Along with the admiration of her many students, Gearhart received a $1,000 check, presented by the Student Alumni Connection at the Faculty Recognition Reception March 29. The Master Teacher is the highest teaching award given by the University because students select the recipient.
In today’s fast-paced, technology-saturated environment, it might come as a surprise that students would choose a professor whose work is so firmly rooted in the past, but Gearhart bridges the divide of time and takes her students with her.
“Stephannie is one of the most caring and knowledgeable teachers I have ever met,” wrote nominator Kala Zink. “She loves the subject she teaches and is so passionate about what she’s learning that she shows that through her teaching. There is never a dull moment or boring subject when Stephannie is teaching. She also loves to teach — you can see that by just sitting in one small section of class. I loved going to her class.”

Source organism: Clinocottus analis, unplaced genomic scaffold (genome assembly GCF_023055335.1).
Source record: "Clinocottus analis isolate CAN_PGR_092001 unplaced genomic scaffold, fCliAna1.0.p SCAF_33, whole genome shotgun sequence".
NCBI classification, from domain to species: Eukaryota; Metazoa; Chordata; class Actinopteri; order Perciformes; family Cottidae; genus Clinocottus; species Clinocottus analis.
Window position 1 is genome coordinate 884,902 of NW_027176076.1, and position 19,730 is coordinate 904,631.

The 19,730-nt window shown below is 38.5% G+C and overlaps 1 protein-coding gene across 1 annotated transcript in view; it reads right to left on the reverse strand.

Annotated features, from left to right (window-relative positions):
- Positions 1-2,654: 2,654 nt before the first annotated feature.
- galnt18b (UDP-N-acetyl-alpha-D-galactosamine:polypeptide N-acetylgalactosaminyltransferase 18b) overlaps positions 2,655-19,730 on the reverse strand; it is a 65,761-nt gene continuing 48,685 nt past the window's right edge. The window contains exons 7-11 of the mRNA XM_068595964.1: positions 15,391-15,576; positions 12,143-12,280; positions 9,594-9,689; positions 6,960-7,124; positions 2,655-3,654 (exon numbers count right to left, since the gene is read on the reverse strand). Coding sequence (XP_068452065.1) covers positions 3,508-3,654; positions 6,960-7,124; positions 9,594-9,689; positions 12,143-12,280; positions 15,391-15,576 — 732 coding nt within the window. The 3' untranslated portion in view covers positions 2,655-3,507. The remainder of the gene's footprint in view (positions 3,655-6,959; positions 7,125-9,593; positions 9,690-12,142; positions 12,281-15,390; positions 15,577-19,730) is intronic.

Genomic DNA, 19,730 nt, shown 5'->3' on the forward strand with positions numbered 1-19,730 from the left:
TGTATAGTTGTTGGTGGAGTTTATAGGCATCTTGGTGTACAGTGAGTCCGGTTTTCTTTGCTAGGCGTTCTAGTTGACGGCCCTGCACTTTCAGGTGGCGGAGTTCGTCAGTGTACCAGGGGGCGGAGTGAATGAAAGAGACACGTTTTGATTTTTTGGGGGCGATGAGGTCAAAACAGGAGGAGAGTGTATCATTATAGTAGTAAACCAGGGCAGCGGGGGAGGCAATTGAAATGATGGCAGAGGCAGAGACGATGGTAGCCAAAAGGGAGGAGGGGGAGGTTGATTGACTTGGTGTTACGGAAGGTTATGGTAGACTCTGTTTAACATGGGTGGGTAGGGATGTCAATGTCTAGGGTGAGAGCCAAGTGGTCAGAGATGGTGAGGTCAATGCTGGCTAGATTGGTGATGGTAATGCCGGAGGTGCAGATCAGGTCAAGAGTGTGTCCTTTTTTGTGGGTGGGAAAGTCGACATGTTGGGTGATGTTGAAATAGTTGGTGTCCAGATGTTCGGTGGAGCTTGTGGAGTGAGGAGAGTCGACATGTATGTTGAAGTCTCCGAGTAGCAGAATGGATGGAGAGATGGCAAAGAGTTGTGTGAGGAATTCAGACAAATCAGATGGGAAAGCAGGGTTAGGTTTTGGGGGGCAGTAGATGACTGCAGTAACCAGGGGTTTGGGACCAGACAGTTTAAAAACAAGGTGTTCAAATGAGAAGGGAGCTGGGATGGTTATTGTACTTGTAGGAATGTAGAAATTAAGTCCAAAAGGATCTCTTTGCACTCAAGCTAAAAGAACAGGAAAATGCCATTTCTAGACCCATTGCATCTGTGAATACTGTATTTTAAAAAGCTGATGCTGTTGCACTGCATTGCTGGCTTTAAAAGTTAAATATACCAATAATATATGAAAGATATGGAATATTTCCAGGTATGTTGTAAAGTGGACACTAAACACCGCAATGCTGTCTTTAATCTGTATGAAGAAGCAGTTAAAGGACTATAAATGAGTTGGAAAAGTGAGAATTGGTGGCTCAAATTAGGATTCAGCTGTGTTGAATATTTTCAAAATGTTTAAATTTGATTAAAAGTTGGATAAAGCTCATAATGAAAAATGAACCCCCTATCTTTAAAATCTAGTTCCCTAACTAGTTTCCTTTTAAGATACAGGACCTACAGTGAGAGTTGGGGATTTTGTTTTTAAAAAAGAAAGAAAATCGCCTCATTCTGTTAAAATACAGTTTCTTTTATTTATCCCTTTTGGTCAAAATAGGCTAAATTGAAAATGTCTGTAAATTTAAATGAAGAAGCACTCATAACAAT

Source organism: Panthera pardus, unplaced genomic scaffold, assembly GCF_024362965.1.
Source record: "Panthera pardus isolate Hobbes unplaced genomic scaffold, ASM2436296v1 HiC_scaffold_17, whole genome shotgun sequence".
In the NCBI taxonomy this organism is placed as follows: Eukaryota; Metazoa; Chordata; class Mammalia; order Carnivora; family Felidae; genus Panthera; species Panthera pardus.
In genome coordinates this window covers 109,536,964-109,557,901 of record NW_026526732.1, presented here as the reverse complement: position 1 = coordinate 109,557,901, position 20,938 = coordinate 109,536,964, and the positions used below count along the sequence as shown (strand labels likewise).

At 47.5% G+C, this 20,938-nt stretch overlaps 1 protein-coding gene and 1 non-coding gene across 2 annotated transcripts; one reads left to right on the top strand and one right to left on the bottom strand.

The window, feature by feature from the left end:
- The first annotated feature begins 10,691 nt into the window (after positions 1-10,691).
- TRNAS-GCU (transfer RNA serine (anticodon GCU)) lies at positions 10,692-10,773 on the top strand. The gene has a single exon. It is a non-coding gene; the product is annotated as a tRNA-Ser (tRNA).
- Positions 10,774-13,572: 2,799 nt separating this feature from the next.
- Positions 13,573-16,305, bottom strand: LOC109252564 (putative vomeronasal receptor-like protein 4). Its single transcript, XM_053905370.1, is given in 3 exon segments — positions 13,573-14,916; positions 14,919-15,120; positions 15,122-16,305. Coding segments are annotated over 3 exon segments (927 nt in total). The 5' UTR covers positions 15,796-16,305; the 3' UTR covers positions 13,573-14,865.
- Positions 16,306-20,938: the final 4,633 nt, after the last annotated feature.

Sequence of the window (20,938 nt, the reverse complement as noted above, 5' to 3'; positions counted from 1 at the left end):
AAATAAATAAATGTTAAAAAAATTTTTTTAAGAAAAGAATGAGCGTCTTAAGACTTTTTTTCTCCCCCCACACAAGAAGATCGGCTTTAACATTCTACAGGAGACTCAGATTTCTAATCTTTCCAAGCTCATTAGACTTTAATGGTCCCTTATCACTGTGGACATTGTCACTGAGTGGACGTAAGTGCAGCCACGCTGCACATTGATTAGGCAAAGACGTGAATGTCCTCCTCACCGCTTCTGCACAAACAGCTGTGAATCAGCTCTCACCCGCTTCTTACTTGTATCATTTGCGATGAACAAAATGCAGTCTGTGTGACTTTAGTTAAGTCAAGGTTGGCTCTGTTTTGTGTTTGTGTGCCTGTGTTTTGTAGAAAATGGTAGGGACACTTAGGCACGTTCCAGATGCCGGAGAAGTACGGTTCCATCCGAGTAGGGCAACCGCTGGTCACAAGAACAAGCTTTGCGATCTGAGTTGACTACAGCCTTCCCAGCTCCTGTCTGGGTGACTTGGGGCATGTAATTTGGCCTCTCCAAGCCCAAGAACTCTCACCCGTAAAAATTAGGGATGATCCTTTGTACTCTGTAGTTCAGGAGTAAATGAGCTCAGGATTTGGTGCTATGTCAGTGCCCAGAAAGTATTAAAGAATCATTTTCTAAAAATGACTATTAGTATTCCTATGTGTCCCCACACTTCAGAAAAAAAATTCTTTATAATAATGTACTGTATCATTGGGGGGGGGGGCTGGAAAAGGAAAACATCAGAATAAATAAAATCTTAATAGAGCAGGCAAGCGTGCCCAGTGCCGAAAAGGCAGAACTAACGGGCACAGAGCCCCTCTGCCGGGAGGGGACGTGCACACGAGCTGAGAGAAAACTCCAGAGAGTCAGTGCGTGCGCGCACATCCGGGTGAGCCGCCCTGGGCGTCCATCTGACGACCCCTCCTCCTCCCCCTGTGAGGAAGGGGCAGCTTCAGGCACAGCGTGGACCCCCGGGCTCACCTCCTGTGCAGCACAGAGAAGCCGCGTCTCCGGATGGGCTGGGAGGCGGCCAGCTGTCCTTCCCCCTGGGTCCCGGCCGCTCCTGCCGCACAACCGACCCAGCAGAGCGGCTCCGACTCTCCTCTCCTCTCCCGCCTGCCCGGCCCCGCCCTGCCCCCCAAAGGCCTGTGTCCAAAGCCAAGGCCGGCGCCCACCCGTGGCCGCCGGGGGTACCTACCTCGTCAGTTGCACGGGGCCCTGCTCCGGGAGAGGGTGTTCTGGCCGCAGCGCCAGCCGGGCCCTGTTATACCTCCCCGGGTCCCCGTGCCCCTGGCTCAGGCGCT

Making Shakespeare come alive seems to be her specialty. Wrote nominator Maggie Long, “She is a dedicated educator who tries her best to make sure her students are engaged in the material and understand the real world applicability of what many students find to be a dense and boring subject.”
“Stephannie is an amazing professor and deserves this more than anyone I know,” Zink said.